This blog recently discussed tips for a covered entity (CE) in dealing with a HIPAA business associate (BA). Now, even though you have adopted all of the tips and more, in this dangerous and ever more complex data security world, one of your BAs suffers a breach and it becomes your responsibility as the victim CE to respond. What should you do?

Our partner Elizabeth Litten and I discussed aspects of this issue with our good friend Marla Durben Hirsch who included some of our discussion in her article in the June 2017 issue of Medical Practice Compliance Alert entitled “6 ways practices can reduce the risk of delegating breach-notification duties.” Full text of the article can be found in the June, 2017 issue, but a number of the items included below are drawn from the article.

  1. Locate the most recent Business Associate Agreement (BAA) with the BA who experienced the breach, and see what it says about the post-breach obligations of the CE and the BA. Two important threshold issues are whether the BA complied with the time period for reporting breaches to the CE contained in the BAA and the remaining time, if any, available to the CE for complying with any reporting requirements under HIPAA and state law, remediation and limitation of loss requirements, and notification requirements to affected individuals (collectively, the Requirements).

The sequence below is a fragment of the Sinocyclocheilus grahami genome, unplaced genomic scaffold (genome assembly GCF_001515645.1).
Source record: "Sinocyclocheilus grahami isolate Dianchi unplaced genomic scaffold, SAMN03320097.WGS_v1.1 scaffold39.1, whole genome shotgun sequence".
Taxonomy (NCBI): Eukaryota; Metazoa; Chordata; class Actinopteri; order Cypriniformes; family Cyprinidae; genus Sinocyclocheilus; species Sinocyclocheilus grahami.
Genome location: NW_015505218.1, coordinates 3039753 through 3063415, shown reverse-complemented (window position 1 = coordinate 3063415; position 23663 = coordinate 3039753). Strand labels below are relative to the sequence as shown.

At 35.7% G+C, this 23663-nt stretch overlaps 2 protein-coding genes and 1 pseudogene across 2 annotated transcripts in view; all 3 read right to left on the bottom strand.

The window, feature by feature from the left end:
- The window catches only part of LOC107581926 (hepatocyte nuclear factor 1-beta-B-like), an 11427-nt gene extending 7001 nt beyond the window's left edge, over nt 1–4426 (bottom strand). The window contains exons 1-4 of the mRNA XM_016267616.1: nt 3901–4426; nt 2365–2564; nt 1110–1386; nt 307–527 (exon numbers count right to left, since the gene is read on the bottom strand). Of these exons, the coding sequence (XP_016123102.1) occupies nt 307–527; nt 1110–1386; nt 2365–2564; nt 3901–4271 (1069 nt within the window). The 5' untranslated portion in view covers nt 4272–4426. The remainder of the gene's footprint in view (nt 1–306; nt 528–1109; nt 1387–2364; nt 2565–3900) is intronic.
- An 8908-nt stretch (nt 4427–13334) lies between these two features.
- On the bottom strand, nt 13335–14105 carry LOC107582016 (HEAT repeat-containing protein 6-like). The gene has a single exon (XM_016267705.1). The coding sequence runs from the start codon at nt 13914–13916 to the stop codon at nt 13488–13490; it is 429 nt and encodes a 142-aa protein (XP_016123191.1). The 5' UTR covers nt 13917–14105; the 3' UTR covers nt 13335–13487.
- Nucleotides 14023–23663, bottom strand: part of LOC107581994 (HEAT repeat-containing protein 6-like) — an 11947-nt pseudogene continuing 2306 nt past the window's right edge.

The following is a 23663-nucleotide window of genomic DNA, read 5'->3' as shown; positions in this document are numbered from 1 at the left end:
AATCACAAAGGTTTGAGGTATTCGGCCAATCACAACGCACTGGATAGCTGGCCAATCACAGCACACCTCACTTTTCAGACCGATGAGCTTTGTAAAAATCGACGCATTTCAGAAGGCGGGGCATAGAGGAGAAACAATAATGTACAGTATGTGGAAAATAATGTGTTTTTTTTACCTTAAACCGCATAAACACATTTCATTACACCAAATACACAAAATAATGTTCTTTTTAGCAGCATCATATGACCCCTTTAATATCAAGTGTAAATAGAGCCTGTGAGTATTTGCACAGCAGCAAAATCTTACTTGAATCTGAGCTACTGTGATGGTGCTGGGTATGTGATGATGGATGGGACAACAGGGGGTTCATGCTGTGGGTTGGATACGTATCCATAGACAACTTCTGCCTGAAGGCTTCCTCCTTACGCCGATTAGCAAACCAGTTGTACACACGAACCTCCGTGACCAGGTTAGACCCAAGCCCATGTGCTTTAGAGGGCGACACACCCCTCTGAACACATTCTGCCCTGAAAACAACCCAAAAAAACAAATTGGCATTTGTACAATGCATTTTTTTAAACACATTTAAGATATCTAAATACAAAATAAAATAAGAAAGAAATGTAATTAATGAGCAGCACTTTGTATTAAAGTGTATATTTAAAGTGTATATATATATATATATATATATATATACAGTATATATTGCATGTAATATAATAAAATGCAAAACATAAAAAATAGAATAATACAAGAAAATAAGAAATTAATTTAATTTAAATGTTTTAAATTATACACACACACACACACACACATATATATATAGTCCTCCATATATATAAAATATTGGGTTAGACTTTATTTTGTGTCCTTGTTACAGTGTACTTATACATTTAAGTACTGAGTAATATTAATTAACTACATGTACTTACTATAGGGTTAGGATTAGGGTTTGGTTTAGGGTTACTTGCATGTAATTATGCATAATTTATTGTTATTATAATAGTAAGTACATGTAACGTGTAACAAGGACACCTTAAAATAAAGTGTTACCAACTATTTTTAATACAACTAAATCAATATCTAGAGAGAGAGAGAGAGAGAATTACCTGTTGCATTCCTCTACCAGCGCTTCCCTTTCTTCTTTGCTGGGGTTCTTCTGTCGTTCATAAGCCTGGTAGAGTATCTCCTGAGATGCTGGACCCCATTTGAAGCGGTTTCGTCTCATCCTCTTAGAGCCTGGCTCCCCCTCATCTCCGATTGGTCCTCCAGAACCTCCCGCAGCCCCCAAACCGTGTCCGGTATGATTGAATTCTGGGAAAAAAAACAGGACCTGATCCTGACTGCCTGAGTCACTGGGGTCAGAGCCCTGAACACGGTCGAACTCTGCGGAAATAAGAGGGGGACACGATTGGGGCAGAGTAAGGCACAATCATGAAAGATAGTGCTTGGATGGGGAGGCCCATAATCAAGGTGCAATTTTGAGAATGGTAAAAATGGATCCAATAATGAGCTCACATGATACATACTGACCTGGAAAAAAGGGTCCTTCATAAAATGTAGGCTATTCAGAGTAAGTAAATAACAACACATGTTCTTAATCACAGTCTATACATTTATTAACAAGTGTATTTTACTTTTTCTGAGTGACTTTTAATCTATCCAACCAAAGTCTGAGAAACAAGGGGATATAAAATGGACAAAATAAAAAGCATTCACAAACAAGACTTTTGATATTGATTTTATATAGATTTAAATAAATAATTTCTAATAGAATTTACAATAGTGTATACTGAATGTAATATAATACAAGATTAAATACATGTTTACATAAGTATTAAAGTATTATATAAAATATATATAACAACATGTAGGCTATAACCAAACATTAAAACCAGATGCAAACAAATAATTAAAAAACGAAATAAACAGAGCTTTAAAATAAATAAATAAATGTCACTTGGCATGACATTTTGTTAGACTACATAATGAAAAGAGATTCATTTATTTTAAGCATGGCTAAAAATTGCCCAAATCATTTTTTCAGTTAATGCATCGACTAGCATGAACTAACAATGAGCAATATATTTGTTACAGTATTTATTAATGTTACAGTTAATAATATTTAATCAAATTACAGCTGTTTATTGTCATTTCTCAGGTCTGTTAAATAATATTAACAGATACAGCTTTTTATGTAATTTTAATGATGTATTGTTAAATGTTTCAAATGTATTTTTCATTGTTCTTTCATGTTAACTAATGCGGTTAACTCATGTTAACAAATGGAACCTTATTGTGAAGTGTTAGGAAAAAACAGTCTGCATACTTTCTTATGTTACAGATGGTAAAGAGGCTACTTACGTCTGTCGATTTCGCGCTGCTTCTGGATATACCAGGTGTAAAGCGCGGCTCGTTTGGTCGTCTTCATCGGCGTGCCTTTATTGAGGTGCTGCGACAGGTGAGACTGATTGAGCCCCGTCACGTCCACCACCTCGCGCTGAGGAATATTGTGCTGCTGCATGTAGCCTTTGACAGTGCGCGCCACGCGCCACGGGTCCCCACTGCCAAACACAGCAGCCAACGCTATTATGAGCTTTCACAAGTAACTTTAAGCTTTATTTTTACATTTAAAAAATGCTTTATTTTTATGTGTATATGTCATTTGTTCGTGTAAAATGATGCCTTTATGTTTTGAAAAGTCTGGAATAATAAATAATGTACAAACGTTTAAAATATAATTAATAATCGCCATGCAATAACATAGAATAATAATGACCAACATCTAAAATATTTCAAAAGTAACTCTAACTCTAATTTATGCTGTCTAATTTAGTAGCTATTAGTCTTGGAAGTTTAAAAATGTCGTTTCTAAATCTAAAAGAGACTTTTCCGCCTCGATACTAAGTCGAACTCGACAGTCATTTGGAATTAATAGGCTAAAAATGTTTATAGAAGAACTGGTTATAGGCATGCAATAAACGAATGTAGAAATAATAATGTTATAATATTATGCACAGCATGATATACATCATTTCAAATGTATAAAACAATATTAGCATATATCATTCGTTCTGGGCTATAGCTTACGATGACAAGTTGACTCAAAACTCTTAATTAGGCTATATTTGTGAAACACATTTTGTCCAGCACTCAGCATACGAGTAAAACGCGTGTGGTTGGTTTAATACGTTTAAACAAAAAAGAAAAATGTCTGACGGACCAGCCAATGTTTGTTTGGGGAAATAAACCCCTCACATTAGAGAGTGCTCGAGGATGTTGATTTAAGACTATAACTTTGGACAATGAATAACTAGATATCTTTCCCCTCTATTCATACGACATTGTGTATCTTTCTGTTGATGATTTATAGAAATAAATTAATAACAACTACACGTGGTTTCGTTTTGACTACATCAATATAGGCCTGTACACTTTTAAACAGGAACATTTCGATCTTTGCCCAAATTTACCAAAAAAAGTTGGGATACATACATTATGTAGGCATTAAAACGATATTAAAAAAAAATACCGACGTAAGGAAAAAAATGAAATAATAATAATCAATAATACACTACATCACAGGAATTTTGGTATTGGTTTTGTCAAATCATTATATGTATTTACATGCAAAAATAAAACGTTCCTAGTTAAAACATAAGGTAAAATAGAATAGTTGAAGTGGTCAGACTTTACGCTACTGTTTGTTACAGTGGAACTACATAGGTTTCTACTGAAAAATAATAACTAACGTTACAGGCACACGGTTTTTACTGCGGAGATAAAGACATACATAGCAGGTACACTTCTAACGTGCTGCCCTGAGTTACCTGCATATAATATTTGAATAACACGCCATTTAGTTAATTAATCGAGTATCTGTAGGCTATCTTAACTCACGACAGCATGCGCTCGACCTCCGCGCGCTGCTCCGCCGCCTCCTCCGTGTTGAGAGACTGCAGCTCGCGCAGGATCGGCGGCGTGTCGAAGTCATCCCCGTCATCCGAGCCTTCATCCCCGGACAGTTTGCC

2. Determine promptly what are the time deadlines for notification to insurance carriers if cybersecurity or general liability insurance may be available to the BA and/or the CE for payment of expenses of the breach and its remediation.
  3. Spell out any circumstances where the BA will handle the consequences of a breach that occurred on its watch, and the scope of its responsibilities vs. that of the CE. These can range from delegating to the BA the entire range of Requirements to assumption by the CE of complying with the Requirements with payment by the BA of the costs thereof.
  4.  Make sure that the required reporting and notification Requirements are sent on CE stationery or, if such Requirements are being delegated to the BA (especially where the breach affected a number of different CEs), the notifications make it clear that the breach was attributable to the acts of the BA and not the CE. As CE, insist that the final wording of the required reporting and notification documents be subject to your approval.
  5.  Ensure that your staff is familiar with the circumstances of the breach so that they will be able to answer questions from affected individuals and the media intelligently. It may be advisable to designate a single trained and articulate person to be referred all inquiries, so that the responses are uniform, accurate and clear.
  6.  Assess whether the BA handled the breach adequately and whether you want to retain your relationship with the BA. Did the BA comply with HIPAA and the BAA in the post-breach period? Did the BA cooperate with the CE? What is the likelihood of a repeat breach by the BA? Is the CE assuming the risk of potential repeat HIPAA breaches if the BA relationship is continued?
  7. If you determine as CE that you will continue your relationship with the breaching BA, consider whether the BAA with the BA requires changes based upon the experience of the breach and its aftermath.
  8. As CE, consider modifying, updating and/or strengthening all of your BAAs as a result of your experience.
  9. As CE, you may require improving and/or changing your cybersecurity insurance coverage as a result of experience with the breach.